, Volume 36, Issue 2, pp 120-128
Date: 12 Nov 2011

Cognitions and Insomnia Subgroups

Rent the article at a discount

Rent now

* Final gross prices may vary according to local VAT.

Get Access

Abstract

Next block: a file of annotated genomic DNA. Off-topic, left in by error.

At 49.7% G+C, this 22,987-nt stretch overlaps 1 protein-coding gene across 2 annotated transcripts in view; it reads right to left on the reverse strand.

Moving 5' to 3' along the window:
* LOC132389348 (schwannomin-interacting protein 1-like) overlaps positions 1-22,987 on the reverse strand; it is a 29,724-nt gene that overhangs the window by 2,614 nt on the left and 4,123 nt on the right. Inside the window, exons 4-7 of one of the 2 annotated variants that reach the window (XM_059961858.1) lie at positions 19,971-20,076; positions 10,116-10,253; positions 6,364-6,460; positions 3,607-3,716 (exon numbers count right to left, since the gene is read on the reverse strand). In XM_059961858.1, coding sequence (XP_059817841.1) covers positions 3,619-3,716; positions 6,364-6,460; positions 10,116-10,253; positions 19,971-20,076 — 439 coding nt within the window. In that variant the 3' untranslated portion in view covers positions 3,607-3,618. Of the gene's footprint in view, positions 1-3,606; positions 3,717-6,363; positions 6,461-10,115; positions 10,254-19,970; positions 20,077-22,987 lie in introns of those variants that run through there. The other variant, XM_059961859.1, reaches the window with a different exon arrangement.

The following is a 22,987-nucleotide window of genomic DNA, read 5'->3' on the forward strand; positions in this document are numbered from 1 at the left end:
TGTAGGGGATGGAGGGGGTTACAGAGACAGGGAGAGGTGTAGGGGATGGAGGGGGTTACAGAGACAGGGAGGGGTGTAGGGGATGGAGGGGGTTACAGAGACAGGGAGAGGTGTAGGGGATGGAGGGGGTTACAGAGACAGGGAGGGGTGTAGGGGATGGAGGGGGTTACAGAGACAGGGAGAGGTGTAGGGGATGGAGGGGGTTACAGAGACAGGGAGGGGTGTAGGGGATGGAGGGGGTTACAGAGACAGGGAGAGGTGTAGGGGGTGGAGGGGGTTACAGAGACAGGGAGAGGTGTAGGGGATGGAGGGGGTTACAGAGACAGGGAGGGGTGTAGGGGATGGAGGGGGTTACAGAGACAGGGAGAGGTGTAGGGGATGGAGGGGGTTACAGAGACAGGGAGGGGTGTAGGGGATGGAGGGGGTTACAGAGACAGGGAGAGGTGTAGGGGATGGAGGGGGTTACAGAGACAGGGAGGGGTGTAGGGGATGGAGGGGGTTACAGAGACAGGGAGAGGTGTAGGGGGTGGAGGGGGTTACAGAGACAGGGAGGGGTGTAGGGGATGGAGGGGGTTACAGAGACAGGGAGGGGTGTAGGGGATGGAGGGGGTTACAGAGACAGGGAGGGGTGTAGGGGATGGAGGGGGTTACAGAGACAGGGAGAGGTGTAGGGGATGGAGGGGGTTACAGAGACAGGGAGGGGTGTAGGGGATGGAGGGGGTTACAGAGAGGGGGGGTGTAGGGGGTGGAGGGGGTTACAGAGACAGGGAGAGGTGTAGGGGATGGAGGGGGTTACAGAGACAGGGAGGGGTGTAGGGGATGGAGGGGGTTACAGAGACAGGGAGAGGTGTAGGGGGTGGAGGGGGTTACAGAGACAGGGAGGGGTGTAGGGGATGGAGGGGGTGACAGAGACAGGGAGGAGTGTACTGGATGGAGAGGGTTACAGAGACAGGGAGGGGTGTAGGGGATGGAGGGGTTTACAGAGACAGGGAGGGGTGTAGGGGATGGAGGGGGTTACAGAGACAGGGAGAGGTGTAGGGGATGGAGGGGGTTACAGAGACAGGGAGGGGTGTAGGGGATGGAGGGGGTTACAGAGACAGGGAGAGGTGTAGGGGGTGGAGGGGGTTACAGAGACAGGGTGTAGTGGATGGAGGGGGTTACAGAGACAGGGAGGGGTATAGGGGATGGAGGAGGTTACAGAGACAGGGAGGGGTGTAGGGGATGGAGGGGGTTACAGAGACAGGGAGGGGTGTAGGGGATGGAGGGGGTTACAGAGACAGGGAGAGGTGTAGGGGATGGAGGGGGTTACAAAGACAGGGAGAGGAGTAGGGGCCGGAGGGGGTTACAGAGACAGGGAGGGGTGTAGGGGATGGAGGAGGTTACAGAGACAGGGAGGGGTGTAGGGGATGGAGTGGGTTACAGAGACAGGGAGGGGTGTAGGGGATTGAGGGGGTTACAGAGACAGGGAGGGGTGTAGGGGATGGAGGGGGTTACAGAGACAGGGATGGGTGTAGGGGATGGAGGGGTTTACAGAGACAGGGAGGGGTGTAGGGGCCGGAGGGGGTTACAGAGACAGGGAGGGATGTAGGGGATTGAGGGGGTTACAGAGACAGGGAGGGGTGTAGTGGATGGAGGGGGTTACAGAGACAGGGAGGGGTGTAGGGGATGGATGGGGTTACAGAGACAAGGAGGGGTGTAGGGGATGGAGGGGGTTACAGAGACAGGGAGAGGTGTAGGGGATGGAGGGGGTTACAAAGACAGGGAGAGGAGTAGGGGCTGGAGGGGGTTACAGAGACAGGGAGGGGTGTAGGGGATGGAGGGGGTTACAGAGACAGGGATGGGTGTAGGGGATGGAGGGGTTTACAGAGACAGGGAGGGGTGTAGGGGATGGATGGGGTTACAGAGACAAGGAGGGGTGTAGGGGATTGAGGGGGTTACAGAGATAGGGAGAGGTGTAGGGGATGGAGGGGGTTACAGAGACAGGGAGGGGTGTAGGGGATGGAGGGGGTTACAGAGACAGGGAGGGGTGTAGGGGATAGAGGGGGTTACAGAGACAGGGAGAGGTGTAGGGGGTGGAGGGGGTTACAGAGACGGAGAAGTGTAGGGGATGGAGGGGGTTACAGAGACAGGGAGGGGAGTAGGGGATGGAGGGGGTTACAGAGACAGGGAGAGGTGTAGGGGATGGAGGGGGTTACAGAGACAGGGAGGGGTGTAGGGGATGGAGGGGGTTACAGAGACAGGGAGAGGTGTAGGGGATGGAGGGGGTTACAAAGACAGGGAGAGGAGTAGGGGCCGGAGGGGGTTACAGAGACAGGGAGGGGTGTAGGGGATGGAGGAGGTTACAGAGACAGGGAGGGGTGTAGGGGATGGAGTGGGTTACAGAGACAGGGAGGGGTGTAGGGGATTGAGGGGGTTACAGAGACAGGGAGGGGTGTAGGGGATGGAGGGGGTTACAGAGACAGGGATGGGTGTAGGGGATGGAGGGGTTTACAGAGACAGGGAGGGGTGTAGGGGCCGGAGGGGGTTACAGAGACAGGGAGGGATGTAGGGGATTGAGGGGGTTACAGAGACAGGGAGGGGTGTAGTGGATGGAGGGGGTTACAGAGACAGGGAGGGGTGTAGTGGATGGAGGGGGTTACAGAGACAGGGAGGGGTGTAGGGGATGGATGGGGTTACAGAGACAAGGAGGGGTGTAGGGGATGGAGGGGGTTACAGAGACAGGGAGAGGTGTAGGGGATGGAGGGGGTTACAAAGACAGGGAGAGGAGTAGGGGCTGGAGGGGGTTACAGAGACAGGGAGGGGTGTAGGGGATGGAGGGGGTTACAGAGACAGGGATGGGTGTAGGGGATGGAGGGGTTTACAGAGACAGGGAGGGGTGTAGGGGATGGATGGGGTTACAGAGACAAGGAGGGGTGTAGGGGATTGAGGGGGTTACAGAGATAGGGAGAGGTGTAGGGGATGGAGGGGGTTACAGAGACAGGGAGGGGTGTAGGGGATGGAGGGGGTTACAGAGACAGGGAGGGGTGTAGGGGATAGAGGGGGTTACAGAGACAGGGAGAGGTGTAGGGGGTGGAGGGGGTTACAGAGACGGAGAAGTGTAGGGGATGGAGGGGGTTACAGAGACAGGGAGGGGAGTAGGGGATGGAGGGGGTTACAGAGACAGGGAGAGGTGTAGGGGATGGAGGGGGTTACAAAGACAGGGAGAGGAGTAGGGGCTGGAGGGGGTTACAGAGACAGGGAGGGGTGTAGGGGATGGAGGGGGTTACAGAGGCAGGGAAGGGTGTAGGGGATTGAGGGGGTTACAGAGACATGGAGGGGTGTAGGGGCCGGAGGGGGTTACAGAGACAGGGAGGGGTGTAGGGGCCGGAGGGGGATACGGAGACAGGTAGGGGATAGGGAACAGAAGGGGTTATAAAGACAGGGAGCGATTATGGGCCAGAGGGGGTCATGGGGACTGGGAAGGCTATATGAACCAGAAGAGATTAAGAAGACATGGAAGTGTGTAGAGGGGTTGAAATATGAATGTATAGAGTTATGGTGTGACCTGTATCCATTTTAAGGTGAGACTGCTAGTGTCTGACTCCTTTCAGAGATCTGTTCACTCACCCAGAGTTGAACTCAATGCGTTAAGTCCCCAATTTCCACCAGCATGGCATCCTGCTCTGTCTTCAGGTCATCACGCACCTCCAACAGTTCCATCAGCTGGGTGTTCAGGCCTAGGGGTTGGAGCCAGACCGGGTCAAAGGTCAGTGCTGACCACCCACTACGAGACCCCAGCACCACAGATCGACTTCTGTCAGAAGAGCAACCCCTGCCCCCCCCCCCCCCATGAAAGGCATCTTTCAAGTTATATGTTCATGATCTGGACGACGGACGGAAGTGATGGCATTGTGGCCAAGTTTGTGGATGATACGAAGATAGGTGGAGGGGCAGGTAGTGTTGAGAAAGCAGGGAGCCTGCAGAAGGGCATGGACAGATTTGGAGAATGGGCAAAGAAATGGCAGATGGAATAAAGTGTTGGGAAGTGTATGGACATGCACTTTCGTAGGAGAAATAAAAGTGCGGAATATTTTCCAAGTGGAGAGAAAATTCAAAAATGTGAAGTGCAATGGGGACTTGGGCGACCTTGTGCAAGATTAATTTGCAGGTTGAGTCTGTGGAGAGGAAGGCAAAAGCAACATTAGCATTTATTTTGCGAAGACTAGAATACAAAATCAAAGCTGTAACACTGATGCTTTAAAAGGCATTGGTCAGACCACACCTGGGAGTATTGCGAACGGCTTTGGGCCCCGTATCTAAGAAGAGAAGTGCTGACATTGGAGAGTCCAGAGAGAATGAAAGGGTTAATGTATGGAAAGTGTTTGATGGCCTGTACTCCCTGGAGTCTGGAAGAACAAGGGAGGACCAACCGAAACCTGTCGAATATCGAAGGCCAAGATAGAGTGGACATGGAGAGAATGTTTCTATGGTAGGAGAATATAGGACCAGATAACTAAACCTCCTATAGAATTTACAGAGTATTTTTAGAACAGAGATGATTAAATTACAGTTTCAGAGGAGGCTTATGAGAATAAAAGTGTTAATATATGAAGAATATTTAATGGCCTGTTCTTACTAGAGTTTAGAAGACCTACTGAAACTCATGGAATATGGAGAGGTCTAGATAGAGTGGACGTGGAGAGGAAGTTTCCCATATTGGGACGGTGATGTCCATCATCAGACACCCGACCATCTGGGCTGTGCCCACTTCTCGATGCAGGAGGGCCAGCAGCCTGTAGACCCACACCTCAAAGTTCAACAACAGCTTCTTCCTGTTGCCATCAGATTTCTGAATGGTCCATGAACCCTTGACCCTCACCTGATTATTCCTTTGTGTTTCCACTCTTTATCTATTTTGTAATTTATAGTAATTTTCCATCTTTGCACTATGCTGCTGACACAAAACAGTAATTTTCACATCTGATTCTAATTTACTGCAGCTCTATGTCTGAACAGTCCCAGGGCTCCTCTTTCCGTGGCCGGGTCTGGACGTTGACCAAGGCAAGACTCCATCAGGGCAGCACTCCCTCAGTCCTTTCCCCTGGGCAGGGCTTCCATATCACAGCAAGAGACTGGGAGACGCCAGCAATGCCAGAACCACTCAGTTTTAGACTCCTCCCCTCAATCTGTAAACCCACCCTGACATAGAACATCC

This study explored cognitive predictors of multiple symptoms of insomnia (difficulty with sleep initiation, maintenance, and early morning awakenings) among a sample of individuals seeking cognitive-behavior therapy for insomnia. Participants consisted of 146 clinical patients with insomnia of which 67 (45.89%) were classified as Single Symptoms subgroup and 79 (54.11%) as Combined subgroup. A receiver operating curve (ROC) analysis was conducted to identify predictors of Combined versus Single Symptom subgroups. The set of predictor variables included demographics, sleep-related cognitions, circadian preferences, depression symptoms, and self-report sleep parameters with insomnia subgroups (Combined versus Single Symptom only) as the dependent variable. The ROC analysis identified two significant predictors: Self Efficacy Scale (SES) <23 and a 3-item subscale of the Glasgow Content of Thoughts Inventory (GCTI) assessing “thoughts about the environment” with scores ≥5. Post-hoc comparisons revealed that individuals with combined symptoms who had SES score <23 had significantly longer sleep onset latency (SOL) and more number of nights with SOL >30 min, poorer sleep quality, higher insomnia severity, less morningness tendency, higher depression symptom severity, and more anxiety about anxiety and about sleep compared to individuals with SES score ≥23. These findings indicate that low self-efficacy and increased thoughts about the environment are associated with having multiple symptoms of insomnia. Further research should examine the specific role of self-efficacy and thought content in the etiology of individuals who suffer from multiple symptoms of insomnia.